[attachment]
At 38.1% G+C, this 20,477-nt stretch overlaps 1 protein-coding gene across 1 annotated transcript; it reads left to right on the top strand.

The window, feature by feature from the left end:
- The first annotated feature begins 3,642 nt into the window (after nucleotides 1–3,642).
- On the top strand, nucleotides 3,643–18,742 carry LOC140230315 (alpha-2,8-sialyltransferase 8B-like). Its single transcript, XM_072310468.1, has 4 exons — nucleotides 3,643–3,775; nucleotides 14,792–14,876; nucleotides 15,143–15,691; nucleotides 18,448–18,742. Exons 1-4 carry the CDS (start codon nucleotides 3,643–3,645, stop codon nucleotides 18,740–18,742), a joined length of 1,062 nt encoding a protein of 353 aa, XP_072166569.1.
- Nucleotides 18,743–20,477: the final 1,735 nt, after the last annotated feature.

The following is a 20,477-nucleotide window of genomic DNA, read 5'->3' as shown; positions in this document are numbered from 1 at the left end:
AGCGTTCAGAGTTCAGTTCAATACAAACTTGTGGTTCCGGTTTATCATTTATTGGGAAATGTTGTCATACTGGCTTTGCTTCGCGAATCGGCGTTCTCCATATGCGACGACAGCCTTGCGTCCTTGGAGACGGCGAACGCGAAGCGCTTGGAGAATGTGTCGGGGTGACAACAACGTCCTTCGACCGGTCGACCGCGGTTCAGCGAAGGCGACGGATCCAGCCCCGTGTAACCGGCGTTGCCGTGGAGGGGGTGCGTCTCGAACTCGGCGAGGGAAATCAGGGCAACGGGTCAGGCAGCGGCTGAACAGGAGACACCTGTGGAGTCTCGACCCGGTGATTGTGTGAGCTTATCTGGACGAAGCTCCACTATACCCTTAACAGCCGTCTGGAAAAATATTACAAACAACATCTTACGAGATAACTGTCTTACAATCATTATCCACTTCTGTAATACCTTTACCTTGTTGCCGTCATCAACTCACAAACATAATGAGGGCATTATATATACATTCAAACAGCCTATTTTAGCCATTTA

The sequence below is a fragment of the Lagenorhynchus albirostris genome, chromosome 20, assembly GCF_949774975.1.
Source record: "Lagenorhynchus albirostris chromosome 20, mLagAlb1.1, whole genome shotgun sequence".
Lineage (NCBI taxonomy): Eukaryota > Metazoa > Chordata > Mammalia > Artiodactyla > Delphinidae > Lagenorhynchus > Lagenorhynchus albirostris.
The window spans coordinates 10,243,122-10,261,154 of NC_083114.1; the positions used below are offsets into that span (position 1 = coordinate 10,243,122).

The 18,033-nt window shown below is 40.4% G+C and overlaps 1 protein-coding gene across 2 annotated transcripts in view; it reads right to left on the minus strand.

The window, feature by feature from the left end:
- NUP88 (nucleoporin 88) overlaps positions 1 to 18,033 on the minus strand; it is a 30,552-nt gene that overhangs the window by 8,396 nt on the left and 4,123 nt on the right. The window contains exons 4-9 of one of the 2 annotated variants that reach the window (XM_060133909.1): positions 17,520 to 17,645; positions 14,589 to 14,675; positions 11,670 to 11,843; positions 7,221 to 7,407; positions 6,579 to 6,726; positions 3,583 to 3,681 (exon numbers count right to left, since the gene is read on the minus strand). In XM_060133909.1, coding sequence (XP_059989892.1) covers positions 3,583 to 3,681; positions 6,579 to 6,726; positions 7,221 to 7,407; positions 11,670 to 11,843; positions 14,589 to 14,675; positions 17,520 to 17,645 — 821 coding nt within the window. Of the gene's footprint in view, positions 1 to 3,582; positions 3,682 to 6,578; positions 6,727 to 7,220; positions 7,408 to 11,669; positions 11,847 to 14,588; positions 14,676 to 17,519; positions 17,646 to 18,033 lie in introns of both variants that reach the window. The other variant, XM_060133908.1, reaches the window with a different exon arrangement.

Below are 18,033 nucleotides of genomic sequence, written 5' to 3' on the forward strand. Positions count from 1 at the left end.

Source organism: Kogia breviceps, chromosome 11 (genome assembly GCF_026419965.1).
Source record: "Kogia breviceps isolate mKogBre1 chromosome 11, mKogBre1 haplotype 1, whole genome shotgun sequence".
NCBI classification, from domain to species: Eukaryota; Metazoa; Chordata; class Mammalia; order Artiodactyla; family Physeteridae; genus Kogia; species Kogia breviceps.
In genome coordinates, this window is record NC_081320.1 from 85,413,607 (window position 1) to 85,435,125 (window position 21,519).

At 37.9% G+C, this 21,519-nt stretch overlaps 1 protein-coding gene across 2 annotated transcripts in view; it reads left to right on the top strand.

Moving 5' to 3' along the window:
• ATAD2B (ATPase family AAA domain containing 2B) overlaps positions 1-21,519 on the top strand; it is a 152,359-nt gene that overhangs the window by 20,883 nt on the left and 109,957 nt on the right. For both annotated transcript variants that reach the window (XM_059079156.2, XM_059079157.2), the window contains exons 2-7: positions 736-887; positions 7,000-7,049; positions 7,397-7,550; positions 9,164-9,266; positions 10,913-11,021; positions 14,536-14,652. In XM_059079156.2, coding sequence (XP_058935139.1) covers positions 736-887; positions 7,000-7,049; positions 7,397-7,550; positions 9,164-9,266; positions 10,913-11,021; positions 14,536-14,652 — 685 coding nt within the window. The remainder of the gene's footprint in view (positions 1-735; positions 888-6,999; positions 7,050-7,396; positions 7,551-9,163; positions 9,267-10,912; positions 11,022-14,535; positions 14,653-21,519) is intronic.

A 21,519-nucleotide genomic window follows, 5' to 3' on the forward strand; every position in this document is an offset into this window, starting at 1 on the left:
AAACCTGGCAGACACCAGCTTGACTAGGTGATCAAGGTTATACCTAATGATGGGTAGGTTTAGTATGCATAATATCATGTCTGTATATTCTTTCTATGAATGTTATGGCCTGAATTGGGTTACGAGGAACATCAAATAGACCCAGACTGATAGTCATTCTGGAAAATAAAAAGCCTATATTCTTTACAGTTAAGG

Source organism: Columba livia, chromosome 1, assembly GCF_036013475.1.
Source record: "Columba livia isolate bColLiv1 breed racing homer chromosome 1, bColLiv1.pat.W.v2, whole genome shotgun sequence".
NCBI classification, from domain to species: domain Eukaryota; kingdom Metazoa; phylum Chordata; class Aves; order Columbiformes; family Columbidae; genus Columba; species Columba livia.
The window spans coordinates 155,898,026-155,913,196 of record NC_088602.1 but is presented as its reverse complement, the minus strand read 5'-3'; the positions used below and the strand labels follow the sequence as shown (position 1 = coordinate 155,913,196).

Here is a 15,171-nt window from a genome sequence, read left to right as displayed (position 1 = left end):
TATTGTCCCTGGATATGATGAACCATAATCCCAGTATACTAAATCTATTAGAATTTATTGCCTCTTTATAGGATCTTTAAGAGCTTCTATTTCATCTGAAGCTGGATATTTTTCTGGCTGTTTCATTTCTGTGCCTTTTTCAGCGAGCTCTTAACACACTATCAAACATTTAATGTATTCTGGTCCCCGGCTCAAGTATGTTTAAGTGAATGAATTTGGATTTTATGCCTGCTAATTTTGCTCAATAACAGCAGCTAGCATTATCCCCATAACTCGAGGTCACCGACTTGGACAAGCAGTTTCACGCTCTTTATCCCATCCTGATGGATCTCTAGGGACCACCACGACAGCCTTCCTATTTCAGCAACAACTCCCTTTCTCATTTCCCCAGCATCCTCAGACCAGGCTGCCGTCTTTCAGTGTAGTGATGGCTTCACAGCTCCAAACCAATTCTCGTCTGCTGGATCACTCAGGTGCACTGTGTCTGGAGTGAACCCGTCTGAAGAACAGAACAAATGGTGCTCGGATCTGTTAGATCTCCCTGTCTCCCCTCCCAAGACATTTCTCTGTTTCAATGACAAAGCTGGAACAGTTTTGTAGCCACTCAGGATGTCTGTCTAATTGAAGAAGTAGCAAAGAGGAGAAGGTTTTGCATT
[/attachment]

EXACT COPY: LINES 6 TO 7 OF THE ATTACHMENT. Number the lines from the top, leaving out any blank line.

The following is a 20,477-nucleotide window of genomic DNA, read 5'->3' as shown; positions in this document are numbered from 1 at the left end:
AGCGTTCAGAGTTCAGTTCAATACAAACTTGTGGTTCCGGTTTATCATTTATTGGGAAATGTTGTCATACTGGCTTTGCTTCGCGAATCGGCGTTCTCCATATGCGACGACAGCCTTGCGTCCTTGGAGACGGCGAACGCGAAGCGCTTGGAGAATGTGTCGGGGTGACAACAACGTCCTTCGACCGGTCGACCGCGGTTCAGCGAAGGCGACGGATCCAGCCCCGTGTAACCGGCGTTGCCGTGGAGGGGGTGCGTCTCGAACTCGGCGAGGGAAATCAGGGCAACGGGTCAGGCAGCGGCTGAACAGGAGACACCTGTGGAGTCTCGACCCGGTGATTGTGTGAGCTTATCTGGACGAAGCTCCACTATACCCTTAACAGCCGTCTGGAAAAATATTACAAACAACATCTTACGAGATAACTGTCTTACAATCATTATCCACTTCTGTAATACCTTTACCTTGTTGCCGTCATCAACTCACAAACATAATGAGGGCATTATATATACATTCAAACAGCCTATTTTAGCCATTTA